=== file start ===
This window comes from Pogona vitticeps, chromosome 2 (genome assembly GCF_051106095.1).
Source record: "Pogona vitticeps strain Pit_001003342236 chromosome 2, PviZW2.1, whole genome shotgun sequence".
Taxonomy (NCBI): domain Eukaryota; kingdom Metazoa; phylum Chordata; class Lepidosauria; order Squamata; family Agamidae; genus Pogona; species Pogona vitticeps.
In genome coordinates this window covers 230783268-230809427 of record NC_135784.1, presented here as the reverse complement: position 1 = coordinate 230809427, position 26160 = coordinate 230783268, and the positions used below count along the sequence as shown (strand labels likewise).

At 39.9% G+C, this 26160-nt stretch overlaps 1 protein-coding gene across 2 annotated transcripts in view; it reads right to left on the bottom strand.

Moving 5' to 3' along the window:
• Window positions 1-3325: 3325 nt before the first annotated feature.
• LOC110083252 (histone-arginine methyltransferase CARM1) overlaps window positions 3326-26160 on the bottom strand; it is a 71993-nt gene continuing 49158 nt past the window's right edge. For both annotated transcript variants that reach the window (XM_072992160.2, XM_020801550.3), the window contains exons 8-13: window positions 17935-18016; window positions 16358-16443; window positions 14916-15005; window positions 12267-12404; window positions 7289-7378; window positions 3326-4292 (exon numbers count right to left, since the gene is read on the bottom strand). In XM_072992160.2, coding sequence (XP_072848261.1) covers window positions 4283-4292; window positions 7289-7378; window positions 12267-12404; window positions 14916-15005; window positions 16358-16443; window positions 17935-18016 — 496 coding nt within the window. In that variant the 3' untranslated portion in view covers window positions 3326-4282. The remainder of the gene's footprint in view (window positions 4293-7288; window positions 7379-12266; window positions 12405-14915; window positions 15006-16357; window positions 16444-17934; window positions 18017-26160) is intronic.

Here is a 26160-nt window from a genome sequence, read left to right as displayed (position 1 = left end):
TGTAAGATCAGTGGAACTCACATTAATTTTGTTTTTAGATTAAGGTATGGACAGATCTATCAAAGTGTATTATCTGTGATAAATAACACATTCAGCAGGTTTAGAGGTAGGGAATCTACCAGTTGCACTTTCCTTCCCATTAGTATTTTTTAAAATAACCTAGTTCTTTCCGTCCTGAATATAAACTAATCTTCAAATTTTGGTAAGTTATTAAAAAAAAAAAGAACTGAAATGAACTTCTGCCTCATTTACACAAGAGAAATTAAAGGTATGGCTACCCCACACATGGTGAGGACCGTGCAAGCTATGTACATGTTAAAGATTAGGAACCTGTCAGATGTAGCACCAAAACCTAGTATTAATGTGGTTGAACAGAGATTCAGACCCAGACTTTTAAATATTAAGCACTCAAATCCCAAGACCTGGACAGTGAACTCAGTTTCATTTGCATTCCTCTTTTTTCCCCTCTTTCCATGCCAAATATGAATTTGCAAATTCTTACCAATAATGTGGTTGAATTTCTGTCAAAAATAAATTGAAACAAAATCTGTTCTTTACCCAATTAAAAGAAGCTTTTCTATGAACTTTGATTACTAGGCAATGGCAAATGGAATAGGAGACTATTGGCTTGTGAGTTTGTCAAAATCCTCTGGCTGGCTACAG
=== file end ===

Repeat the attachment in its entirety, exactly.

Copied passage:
This window comes from Pogona vitticeps, chromosome 2 (genome assembly GCF_051106095.1).
Source record: "Pogona vitticeps strain Pit_001003342236 chromosome 2, PviZW2.1, whole genome shotgun sequence".
Taxonomy (NCBI): domain Eukaryota; kingdom Metazoa; phylum Chordata; class Lepidosauria; order Squamata; family Agamidae; genus Pogona; species Pogona vitticeps.
In genome coordinates this window covers 230783268-230809427 of record NC_135784.1, presented here as the reverse complement: position 1 = coordinate 230809427, position 26160 = coordinate 230783268, and the positions used below count along the sequence as shown (strand labels likewise).

At 39.9% G+C, this 26160-nt stretch overlaps 1 protein-coding gene across 2 annotated transcripts in view; it reads right to left on the bottom strand.

Moving 5' to 3' along the window:
• Window positions 1-3325: 3325 nt before the first annotated feature.
• LOC110083252 (histone-arginine methyltransferase CARM1) overlaps window positions 3326-26160 on the bottom strand; it is a 71993-nt gene continuing 49158 nt past the window's right edge. For both annotated transcript variants that reach the window (XM_072992160.2, XM_020801550.3), the window contains exons 8-13: window positions 17935-18016; window positions 16358-16443; window positions 14916-15005; window positions 12267-12404; window positions 7289-7378; window positions 3326-4292 (exon numbers count right to left, since the gene is read on the bottom strand). In XM_072992160.2, coding sequence (XP_072848261.1) covers window positions 4283-4292; window positions 7289-7378; window positions 12267-12404; window positions 14916-15005; window positions 16358-16443; window positions 17935-18016 — 496 coding nt within the window. In that variant the 3' untranslated portion in view covers window positions 3326-4282. The remainder of the gene's footprint in view (window positions 4293-7288; window positions 7379-12266; window positions 12405-14915; window positions 15006-16357; window positions 16444-17934; window positions 18017-26160) is intronic.

Here is a 26160-nt window from a genome sequence, read left to right as displayed (position 1 = left end):
TGTAAGATCAGTGGAACTCACATTAATTTTGTTTTTAGATTAAGGTATGGACAGATCTATCAAAGTGTATTATCTGTGATAAATAACACATTCAGCAGGTTTAGAGGTAGGGAATCTACCAGTTGCACTTTCCTTCCCATTAGTATTTTTTAAAATAACCTAGTTCTTTCCGTCCTGAATATAAACTAATCTTCAAATTTTGGTAAGTTATTAAAAAAAAAAAGAACTGAAATGAACTTCTGCCTCATTTACACAAGAGAAATTAAAGGTATGGCTACCCCACACATGGTGAGGACCGTGCAAGCTATGTACATGTTAAAGATTAGGAACCTGTCAGATGTAGCACCAAAACCTAGTATTAATGTGGTTGAACAGAGATTCAGACCCAGACTTTTAAATATTAAGCACTCAAATCCCAAGACCTGGACAGTGAACTCAGTTTCATTTGCATTCCTCTTTTTTCCCCTCTTTCCATGCCAAATATGAATTTGCAAATTCTTACCAATAATGTGGTTGAATTTCTGTCAAAAATAAATTGAAACAAAATCTGTTCTTTACCCAATTAAAAGAAGCTTTTCTATGAACTTTGATTACTAGGCAATGGCAAATGGAATAGGAGACTATTGGCTTGTGAGTTTGTCAAAATCCTCTGGCTGGCTACAG